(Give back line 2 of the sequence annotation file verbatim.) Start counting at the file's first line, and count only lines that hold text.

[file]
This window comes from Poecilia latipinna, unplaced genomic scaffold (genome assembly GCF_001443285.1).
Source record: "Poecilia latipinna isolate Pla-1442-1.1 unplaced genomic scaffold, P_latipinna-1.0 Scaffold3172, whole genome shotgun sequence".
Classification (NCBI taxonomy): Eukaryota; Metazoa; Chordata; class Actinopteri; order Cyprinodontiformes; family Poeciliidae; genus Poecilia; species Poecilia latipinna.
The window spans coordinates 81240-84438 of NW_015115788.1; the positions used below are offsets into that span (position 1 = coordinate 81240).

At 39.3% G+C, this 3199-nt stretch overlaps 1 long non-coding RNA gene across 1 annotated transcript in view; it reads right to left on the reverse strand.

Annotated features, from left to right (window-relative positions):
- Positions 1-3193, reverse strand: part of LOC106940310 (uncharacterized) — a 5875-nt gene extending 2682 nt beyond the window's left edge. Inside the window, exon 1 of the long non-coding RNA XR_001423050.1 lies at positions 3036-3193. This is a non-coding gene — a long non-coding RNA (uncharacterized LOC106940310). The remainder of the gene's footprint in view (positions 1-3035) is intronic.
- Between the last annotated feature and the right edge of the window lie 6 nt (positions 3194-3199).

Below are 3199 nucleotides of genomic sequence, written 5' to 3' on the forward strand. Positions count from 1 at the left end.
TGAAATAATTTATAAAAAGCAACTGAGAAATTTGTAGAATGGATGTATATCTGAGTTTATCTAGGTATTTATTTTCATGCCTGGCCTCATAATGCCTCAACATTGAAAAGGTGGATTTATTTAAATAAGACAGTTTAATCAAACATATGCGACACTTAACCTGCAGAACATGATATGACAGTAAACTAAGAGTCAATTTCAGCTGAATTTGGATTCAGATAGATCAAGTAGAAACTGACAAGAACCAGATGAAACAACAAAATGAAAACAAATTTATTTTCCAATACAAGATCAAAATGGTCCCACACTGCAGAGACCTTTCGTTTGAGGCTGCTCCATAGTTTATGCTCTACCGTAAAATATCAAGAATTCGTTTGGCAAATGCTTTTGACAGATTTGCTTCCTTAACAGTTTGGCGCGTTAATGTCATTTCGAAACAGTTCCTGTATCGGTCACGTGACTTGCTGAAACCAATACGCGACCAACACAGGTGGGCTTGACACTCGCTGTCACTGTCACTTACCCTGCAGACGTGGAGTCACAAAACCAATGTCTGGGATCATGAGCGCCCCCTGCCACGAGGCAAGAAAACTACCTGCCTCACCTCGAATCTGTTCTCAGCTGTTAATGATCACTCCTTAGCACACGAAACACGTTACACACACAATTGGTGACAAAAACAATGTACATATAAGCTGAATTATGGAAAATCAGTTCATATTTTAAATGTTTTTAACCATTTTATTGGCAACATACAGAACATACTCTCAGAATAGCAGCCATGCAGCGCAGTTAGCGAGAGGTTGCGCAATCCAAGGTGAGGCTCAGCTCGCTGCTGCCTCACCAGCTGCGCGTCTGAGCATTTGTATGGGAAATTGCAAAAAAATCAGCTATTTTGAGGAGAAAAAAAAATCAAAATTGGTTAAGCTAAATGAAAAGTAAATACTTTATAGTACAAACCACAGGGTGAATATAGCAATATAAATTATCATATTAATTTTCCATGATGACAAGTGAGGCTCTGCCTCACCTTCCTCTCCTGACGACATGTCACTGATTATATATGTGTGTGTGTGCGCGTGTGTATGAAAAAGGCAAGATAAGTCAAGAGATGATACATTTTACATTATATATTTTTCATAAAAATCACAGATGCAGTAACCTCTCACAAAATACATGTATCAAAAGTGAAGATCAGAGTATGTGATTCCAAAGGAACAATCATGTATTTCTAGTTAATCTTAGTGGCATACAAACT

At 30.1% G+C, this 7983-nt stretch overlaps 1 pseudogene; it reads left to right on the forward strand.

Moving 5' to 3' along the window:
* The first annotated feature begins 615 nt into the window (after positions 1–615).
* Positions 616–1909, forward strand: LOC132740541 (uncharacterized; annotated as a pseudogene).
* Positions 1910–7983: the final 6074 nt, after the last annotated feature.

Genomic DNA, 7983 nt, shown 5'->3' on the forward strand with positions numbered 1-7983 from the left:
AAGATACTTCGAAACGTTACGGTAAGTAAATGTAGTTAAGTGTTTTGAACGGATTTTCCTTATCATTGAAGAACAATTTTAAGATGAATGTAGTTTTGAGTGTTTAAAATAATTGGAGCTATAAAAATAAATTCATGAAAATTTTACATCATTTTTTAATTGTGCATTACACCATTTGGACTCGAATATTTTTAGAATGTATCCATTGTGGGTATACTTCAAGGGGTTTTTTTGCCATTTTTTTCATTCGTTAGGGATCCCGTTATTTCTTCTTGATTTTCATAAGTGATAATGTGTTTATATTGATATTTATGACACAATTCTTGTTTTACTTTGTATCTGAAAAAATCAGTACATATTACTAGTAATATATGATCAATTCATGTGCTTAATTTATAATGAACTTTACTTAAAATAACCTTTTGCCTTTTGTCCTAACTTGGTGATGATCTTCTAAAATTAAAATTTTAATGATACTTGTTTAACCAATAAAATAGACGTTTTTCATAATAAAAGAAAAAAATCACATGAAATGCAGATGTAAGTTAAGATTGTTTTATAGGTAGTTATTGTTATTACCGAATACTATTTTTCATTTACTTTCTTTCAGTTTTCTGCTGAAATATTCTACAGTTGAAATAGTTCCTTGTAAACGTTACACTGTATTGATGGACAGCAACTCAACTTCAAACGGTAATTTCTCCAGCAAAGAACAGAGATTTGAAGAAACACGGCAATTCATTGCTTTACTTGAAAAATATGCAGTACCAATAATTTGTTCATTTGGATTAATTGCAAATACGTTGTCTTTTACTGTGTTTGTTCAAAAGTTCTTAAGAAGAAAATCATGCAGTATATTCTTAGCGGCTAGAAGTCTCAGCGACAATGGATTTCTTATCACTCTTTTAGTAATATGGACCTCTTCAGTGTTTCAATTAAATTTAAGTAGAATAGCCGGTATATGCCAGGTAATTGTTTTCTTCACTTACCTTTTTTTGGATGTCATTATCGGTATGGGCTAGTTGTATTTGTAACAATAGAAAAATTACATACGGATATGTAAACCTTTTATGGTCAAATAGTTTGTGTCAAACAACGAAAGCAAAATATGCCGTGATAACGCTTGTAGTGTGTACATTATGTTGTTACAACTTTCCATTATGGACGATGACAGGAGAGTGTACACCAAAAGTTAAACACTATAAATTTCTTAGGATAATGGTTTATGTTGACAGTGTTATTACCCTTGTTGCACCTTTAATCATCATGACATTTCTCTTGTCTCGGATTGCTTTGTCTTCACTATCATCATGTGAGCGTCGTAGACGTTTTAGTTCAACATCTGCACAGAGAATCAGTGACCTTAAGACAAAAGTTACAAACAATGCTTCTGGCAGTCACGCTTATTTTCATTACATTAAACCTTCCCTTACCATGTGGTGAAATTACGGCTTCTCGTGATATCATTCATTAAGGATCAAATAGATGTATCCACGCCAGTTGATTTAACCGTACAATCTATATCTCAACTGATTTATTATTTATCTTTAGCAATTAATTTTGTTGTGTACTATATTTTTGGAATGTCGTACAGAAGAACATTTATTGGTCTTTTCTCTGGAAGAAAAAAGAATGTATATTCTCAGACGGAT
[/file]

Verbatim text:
Source record: "Poecilia latipinna isolate Pla-1442-1.1 unplaced genomic scaffold, P_latipinna-1.0 Scaffold3172, whole genome shotgun sequence".